The Consumer Financial Protection Bureau (CFPB) on Wednesday took aim at debt collectors as part of its crusade against what it considers “junk fees” imposed illegally on unsuspecting consumers.
Debt collectors who charge consumers to make a payment in a particular way, such as online or over the phone, are often doing so illegally, according to an advisory opinion issued by the bureau Wednesday. The collectors may refer to the fees as “convenience fees,” but the agency called them “pay-to-pay” fees and said they are prohibited under the Fair Debt Collection Practices Act.
“Federal law generally forbids debt collectors from imposing extra fees not authorized by the original loan,” CFPB Director Rohit Chopra said in a June 29 press release announcing the opinion. “Today’s advisory opinion shows that these fees are often illegal, and provides a roadmap on the fees that a debt collector can lawfully collect.”
The bureau, which has also been critical of how debt collectors treat consumers with medical debt, said it issued the opinion so that debt collectors who don’t charge the fees won’t be at a disadvantage against their competitors who do. The agency noted that “most” debt collectors don’t impose such fees.
The agency pointed out that the collectors who are charging the fees do so even when it’s cheaper and less time-consuming for them to accept payments over the phone or online, as opposed to processing paper-check payments.
ACA International, a debt collections trade group representing more than 2,000 members, accused the CFPB and its high-profile director Chopra of treating it unfairly by criticizing it in public before it could respond.
“Unfortunately the (unelected) CFPB director, acting unilaterally and contrary to existing precedent, simply decided that convenience fees are somehow ‘junk,’” Leah Dempsey, an attorney speaking on behalf of ACA International, said in a press release. “It is very troubling that the CFPB has issued an advisory opinion, without first engaging in a transparent and deliberative process with all stakeholders to understand why such fees make sense.”
Consumers will wind up footing the bill if businesses can't recoup the costs while collecting past-due accounts, she said.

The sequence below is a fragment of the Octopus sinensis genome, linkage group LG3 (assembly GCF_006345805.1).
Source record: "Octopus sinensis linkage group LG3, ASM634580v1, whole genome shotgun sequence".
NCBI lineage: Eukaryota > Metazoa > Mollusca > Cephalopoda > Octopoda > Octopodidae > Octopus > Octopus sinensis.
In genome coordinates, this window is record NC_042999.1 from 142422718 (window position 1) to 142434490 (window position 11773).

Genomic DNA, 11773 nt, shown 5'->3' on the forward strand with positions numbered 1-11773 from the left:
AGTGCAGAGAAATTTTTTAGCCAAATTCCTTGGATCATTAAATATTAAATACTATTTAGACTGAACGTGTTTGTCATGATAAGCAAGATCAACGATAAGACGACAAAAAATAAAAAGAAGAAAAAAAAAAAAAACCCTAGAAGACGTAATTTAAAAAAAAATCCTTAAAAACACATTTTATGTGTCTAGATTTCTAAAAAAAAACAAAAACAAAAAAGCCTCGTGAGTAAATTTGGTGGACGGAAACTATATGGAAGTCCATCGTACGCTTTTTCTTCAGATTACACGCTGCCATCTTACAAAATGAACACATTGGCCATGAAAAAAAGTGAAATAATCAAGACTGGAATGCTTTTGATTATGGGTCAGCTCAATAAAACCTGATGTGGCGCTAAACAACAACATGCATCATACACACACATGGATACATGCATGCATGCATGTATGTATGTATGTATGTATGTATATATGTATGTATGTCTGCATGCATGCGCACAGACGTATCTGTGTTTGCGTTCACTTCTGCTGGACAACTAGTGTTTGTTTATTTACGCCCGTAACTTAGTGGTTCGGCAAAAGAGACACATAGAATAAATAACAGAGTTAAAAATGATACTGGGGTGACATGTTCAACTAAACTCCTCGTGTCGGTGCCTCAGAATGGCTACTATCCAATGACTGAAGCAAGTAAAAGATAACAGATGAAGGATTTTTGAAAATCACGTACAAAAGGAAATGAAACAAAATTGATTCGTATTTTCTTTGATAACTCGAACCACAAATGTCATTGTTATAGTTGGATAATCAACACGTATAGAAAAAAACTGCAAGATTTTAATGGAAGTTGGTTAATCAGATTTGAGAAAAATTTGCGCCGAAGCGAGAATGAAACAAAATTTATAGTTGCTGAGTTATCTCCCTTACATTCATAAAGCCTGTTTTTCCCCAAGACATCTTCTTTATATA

ACA International CEO Scott Purcell argues that credit card transaction fees have “become a way of life” that allow consumers to “conveniently and almost effortlessly” pay their bills and potentially earn rewards.
“The ‘old school’ check, envelope and stamp method also has a cost associated with it,” he said in a press release. “Judges interpreting the law in this area have outlined what it takes to have a compliant system for payment processing and the fees associated with it.”
In March, the CFPB criticized the industry’s handling of the $88 billion in medical debt Americans owe. It raised concerns about inaccurate medical debt data on credit reports.
At the time, the ACA rejected the CFPB’s findings as “outdated information, anecdotes, and unquantifiable research that is not peer reviewed.”
Last week, the CFPB announced that it had begun a formal review of the credit card companies’ penalty policies which the bureau estimates cost consumers $12 billion annually.
The CFPB review of credit card late fees and late payments is assessing whether those fees are “reasonable and proportional,” according to the Bureau. It also published a notice of proposed rulemaking to help determine whether changes to regulations are necessary. Earlier this year, the bureau asked for information from the public about the impact of “junk fees” on their lives.
About 175 million Americans have at least one credit card, and late fee revenue that flows from the cards comes disproportionately from consumers in low-income neighborhoods, according to the CFPB. Banks that issue the cards have rejected the CFPB's criticisms and deny any wrongdoing.
Some business groups say they are fed up with the CFPB’s tack under Chopra. The U.S. Chamber of Commerce this week announced plans to fight “Chopra’s ideologically driven agenda to radically change the nature of America’s financial services industry.” The Chamber plans to let its voice be heard through a six-figure digital ad campaign, it said in a June 28 press release.